The unbelievably rapid growth of Houston Texas, which was hit last year by hurricane Harvey, has hardly been regulated. Result: affordable housing for working people. But there’s a downside: Greater Houston has always been a precarious place for a boomtown. It sprawls across a flat coastal plain, crisscrossed by slow-moving bodies of water, with clay soils that do not easily absorb water. There used to be some wetlands and prairies that served as natural sponges for rainfall, but these have been built on so that there is now just not enough open land to take in floodwaters. ‘It been known for years how to build safely,’ said one expert, ‘it just costs the developers more money to do it that way – so they don’t.’
The irony is that Houston’s biggest industry is the extraction of oil. Burning oil, most scientists have demonstrated, causes the planet to warm; as the oceans warm, hurricanes suck ever more moisture into the atmosphere, ready to drop it on – Houston.
Do the people of Houston have an ‘evil inclination’? Has anyone ever been there? [if so – ‘did they strike you as evil?’] [if not – I guess if we did go and meet them, we’d find them delightful]. But they are guilty of thinking too highly of themselves – just like almost every person alive who thinks we can just go on and on and on living on this planet just the way we want without considering the consequences. Every person, including, I suppose, all of us.
In the Bible there are no natural disasters. Whatever happens happens because God wills it to happen, and for good reason – in the case of Noah’s flood, because of the sin of humanity. We tend to dismiss this belief as old-fashioned and indeed Jesus seemed to do so. But perhaps it is time to take it more seriously. Perhaps we should recognise the sin of plundering the planet for all it has to offer and giving nothing back; the sin of developing towns and cities on flood plains without allowing for open space to absorb water; the sin of erecting buildings in earthquake zones without ensuring they can withstand being shaken. We fail to do these things and then wonder why God has allowed disaster to happen. If we listened to those with the wisdom to explain such things, we would see that we have to tread gently on this planet, love it as much as it loves us, and treat it with respect.
The passage we read from Matthew’s gospel is typical of Jesus: ‘Don’t worry about what you will have to eat, drink, wear,’ he says, ‘your heavenly father knows you need all these things.’ And we are lulled into contentment – no need to worry about a thing. But then, as always with Jesus, there is a sting in the tail: ‘All this will come to you – so long as you first of all set your mind on God’s kingdom and God’s justice.’ Get the world the way God wants it – and then you will have all you need. Care for this good earth – look after every person who lives upon it – know that the human race is one family whether living on the low-lying flood plains of Houston or of the Somerset levels or in the coastal regions of India or Bangladesh. Whether we live in places where hurricanes or earthquakes strike or do not live in such places, we belong together. One people under God, sharing all we have. That’s why it’s right for those who live in the richer safer parts of the world to share our wealth with those who live in more dangerous places. That’s why it’s right that we give away our harvest gifts to people who are wondering where their next meal will come from. When we do that we shall receive God’s gracious gifts from his bounty rather than stealing them from those who have less than we have.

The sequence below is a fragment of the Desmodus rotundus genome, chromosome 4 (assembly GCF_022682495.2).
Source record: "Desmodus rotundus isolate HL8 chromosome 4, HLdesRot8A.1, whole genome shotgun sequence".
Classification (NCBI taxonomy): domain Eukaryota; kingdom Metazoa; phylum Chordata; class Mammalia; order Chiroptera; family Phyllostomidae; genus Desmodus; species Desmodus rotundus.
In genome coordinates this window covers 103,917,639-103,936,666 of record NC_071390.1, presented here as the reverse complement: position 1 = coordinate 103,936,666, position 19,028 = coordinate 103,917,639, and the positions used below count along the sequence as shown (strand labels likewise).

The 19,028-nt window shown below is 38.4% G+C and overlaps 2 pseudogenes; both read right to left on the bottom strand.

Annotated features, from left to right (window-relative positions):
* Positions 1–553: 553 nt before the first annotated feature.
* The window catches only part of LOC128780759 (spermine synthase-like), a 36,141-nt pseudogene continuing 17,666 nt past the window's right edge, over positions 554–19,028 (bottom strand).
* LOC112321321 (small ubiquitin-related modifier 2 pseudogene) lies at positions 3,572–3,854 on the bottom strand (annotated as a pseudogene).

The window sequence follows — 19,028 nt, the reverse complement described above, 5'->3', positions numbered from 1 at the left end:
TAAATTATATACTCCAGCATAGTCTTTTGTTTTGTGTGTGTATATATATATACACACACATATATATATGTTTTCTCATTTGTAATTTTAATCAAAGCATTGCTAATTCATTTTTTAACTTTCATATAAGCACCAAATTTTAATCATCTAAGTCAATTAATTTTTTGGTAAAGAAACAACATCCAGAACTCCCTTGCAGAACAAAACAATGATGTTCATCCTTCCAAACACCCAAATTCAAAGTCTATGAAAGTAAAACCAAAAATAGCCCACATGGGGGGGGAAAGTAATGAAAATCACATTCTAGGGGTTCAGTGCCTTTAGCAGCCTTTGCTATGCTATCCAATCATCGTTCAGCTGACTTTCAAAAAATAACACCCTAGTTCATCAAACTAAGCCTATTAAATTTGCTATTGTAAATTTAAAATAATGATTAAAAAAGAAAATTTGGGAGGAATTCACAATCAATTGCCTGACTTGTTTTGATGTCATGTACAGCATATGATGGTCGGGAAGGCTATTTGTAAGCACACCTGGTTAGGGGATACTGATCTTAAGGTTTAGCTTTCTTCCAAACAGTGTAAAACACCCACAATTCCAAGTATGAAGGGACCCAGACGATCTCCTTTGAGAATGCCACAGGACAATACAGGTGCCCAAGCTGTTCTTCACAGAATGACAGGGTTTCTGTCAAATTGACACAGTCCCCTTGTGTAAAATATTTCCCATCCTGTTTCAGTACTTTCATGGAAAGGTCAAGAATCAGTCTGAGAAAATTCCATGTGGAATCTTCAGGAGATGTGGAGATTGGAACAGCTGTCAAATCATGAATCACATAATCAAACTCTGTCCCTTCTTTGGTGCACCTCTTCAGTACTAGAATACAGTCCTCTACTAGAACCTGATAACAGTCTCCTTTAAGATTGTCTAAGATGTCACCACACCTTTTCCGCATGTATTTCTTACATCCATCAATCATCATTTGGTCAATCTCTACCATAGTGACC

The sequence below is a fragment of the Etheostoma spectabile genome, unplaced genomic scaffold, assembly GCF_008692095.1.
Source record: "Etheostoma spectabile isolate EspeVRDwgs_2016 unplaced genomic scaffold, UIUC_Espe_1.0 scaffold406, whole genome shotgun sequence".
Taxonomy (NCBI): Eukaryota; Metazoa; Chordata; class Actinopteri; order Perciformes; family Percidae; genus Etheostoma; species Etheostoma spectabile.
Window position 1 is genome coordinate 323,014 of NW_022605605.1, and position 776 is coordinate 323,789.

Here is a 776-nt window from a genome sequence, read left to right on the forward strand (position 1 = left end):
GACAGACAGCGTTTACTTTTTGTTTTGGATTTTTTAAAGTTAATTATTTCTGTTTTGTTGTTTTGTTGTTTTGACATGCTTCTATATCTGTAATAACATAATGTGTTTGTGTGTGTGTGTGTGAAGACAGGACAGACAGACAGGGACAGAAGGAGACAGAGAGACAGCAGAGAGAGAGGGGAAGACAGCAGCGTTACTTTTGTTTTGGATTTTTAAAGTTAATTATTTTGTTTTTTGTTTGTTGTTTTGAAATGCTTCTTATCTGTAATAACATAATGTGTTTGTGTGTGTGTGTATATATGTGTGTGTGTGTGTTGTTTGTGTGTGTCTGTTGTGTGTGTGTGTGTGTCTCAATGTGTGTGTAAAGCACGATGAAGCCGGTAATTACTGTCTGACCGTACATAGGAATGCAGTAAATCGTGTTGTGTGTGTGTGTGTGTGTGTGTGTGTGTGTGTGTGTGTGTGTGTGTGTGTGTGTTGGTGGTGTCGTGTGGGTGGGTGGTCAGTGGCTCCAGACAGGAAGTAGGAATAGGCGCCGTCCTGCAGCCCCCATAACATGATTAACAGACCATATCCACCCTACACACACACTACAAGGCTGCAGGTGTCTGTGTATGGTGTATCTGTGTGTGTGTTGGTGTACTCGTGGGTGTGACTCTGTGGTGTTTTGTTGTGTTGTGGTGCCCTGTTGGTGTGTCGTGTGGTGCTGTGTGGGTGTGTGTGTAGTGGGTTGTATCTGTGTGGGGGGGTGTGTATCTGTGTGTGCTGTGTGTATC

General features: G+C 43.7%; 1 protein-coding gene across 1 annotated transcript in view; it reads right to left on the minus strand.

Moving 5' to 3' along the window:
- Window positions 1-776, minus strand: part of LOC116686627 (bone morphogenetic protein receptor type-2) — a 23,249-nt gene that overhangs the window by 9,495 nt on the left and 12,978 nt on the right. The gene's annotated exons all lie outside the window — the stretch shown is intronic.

So here we are, surrounded by a wonderful display of God’s goodness – and how right it is to give thanks at least once a year that the harvest of this good earth fills our larders and our stomachs; and we still have some to share. God’s goodness surrounds us and provides for us every day of our lives. It’s good to be reminded at least once a year that we can and should be grateful. But I wonder: do we often selfishly just take what we want without ever thinking that God’s hand is in all the good gifts that are around us – that God is present in every disaster and in every human failure?
In a few minutes we’re going to sing one of the many thought-provoking hymns by John Bell and Graham Maule. In this one they invite us to reflect on how we see on our televisions all the horrors of this world without thinking that God is deeply involved in all of them. We look on as if God were not there. Just as the people who watched Jesus die did not realise that God was right there in front of them. Then in the last verse the hymn proclaims that the resurrection tells the world that God is not dead, not absent, but that God’s love is here with us and so much bigger than any disaster. That God’s love can master strife and pain.
And we can join in.
As you know very well, if we drink coffee or tea or buy chocolate, we can buy fairtrade. And of course, there are lots of other fairly traded items that we can buy in most supermarkets. By buying fairtrade we are helping to support producers in the developing world who are struggling with the effects of climate change on their traditional crops.
We can join in.
We can choose to use a green energy supplier for our electricity, as you have done in this church and I am sure many of you have already done in your homes. Or what about a car powered by electricity? If you pop into the car park after the service, you can have a look at the electric car (zero emissions) which brought me here and will take me home. I’ll even give you a ride in it if you like. Using green energy means that we are not dependent on the fossil fuels which are causing the climate to change.
We can join in.
We can give thanks that, when Donald Trump signalled that he would withdraw America from the Paris Agreement on climate change, the rest of the world and many American cities did not selfishly say ‘O well, we can take advantage of that and withdraw ourselves as well.’ No – they have stuck with it.
We can join in.
We can test every decision and every purchase we make against the test: ‘Will my decision do good or harm to God’s creation?’
We can join in in our daily prayers, allowing God to guide us in our decisions and in our daily lives.
Because God has not given up on this earth – and nor should we.
Revd David Read is a Retired Methodist Minister